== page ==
Police officers 14 times more likely to be murdered than civilians – report

Tuesday, October 1st, 2019 00:00 |
Police service. Photo/Courtesy

Police officers in Kenya face a greater risk of being murdered than the average citizen, according to a UN report.

A United Nations Office on Drugs and Crime’s (UNODC) 2019 Global Study on Homicide says police officers face a 14 times higher risk of being killed than civilians.

According to the UNODC, police officers in Kenya were in 2015 killed at a rate of 72 per 100,000 officers, compared to five civilians per 100,000 people.

The report also reveals that globally, the overall number of people killed in homicides increased from 362,000 in 1990 to 464,000 in 2017.

The research revealed that criminal activity was responsible for more deaths worldwide than armed conflict and terrorism combined, with roughly 65,000 killings every year related to organised crime and gangs over the period 2000–2017. 

Between 2015 and 2017, the total number of homicide victims worldwide increased by four per cent, or around 19,000 victims.

A comparison of the figures show that Americas continue to report high homicide rates, with young men especially aged between 18 and 19 at risk.

Unreliable data

Europe, on the other hand, has seen a decline in the homicide rate by 63 per cent since 2002 and by 38 per cent, while the rate in Asia has fallen by 36 per cent, since 1990.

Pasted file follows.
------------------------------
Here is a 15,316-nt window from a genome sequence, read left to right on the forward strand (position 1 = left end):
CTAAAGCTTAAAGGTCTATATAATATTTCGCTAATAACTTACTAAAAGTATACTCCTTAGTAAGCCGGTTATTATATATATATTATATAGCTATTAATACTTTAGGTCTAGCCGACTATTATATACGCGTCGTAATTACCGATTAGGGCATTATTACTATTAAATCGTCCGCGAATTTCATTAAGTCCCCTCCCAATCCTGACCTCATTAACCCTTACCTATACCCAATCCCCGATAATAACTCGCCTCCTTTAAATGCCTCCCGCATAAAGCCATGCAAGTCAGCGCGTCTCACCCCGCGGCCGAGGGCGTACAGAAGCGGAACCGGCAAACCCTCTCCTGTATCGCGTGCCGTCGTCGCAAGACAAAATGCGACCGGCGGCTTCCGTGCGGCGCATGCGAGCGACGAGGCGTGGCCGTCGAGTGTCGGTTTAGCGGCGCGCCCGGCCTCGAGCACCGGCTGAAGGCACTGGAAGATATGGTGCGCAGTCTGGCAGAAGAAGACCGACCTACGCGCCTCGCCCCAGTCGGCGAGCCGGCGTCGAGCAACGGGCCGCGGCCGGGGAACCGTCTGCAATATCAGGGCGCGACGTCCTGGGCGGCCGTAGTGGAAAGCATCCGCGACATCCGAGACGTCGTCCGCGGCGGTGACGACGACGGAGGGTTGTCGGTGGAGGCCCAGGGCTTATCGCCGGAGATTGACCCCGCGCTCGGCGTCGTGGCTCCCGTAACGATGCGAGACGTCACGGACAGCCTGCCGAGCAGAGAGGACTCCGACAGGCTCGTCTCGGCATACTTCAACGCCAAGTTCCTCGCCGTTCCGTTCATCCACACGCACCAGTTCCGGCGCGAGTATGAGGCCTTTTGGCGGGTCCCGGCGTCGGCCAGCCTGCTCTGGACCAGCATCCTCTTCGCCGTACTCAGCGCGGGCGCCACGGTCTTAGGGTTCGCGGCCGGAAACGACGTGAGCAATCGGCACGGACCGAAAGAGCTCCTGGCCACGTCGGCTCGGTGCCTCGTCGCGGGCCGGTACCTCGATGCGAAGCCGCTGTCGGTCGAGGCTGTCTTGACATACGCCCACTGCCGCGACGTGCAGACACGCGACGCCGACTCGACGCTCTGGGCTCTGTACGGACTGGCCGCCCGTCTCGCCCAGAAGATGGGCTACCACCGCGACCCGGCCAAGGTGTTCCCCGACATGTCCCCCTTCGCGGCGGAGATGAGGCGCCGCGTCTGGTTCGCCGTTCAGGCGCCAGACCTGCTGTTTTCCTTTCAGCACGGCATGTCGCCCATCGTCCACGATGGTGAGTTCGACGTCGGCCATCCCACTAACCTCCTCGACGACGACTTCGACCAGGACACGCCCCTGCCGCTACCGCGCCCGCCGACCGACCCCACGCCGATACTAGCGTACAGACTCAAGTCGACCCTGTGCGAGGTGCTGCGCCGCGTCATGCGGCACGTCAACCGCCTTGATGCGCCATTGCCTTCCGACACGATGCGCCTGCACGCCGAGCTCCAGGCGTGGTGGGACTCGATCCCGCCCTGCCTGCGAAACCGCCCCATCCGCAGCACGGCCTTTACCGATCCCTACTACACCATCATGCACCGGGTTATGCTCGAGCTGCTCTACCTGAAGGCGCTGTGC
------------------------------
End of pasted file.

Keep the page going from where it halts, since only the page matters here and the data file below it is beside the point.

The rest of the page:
However, data from African countries not reliable, with possibility of killings under reported.

Conflict over resources has always been a major driver of violence, according to the report. Drugs and alcohol can drive certain types of violent crime. Ironically, the home remains the most dangerous place for women.

The killing of women by intimate partners or family members rose from rose from 48,000 victims in 2012 to 50,000 in 2017.

The number of children killed in homicides has remained stable for a decade, with roughly 21,000 children have lost their lives in homicides each year since 2008.

The death of those killed by intimate partners is not usually the result of a random or spontaneous act, according to the report.

While men are more likely than women to be victims of homicide, they are even more likely to be the perpetrators.

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